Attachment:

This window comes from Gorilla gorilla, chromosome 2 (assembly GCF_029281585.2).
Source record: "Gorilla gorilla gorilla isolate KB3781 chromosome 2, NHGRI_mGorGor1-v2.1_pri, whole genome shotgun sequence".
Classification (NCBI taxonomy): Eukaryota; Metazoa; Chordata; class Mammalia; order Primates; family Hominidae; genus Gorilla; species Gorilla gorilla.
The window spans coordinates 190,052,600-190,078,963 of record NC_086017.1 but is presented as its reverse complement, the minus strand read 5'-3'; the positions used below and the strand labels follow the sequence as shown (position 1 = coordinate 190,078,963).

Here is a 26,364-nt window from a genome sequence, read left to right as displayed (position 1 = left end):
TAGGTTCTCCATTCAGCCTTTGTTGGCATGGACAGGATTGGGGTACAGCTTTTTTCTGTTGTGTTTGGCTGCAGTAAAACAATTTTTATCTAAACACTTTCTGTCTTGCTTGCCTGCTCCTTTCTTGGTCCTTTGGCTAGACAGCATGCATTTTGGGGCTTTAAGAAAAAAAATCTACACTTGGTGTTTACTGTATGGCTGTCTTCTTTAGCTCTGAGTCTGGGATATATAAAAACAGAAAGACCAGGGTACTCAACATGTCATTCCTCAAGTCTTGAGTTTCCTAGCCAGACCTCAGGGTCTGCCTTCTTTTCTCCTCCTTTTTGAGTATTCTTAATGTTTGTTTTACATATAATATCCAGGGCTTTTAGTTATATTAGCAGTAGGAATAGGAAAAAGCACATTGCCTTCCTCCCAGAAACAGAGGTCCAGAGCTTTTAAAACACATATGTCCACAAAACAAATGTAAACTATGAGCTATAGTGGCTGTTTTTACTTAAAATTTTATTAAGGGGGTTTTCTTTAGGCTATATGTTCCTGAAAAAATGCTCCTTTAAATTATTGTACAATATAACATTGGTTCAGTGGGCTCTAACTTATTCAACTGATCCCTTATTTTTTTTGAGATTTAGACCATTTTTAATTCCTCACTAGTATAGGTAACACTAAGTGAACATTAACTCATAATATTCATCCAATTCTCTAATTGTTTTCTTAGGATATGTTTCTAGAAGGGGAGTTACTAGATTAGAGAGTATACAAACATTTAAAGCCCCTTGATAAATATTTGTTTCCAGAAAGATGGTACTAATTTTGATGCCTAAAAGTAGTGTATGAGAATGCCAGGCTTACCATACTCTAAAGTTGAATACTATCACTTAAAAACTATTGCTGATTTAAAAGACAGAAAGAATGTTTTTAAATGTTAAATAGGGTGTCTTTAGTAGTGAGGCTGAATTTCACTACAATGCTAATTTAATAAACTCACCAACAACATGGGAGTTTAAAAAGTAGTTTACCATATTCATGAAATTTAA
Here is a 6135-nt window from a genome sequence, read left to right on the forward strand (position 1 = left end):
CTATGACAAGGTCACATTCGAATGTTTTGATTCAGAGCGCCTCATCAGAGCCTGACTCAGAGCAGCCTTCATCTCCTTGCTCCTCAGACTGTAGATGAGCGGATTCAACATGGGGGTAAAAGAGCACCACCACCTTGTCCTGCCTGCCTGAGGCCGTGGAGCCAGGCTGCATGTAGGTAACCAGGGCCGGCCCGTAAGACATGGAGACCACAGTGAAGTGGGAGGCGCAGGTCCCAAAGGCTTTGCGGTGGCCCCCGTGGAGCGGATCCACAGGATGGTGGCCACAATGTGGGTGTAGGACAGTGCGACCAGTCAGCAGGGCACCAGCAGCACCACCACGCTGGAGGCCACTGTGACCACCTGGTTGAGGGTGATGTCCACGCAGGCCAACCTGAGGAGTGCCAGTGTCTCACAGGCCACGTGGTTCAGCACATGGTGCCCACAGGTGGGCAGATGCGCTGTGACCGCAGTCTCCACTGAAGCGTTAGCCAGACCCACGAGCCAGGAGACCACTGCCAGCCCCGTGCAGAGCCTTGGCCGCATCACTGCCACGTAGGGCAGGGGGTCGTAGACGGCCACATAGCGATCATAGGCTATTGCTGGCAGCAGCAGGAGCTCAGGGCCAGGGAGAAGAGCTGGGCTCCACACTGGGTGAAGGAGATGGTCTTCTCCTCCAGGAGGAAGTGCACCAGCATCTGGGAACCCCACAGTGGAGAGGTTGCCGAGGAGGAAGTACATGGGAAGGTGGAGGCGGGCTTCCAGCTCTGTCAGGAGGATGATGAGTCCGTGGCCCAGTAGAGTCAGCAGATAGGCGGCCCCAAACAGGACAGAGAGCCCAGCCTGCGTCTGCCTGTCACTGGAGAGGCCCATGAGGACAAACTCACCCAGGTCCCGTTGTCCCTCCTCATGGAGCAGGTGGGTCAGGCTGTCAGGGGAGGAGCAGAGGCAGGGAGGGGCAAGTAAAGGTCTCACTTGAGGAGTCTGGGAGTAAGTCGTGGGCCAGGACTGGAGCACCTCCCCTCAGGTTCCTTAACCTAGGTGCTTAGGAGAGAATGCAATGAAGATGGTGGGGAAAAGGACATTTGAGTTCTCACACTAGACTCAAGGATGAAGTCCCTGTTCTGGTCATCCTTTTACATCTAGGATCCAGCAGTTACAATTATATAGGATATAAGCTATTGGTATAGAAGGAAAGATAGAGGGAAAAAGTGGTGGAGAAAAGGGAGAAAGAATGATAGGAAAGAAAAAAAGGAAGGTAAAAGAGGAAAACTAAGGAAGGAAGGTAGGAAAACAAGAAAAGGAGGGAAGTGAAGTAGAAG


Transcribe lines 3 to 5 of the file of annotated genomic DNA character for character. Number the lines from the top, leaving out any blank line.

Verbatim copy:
Classification (NCBI taxonomy): Eukaryota; Metazoa; Chordata; class Mammalia; order Primates; family Hominidae; genus Gorilla; species Gorilla gorilla.
The window spans coordinates 190,052,600-190,078,963 of record NC_086017.1 but is presented as its reverse complement, the minus strand read 5'-3'; the positions used below and the strand labels follow the sequence as shown (position 1 = coordinate 190,078,963).

Here is a 26,364-nt window from a genome sequence, read left to right as displayed (position 1 = left end):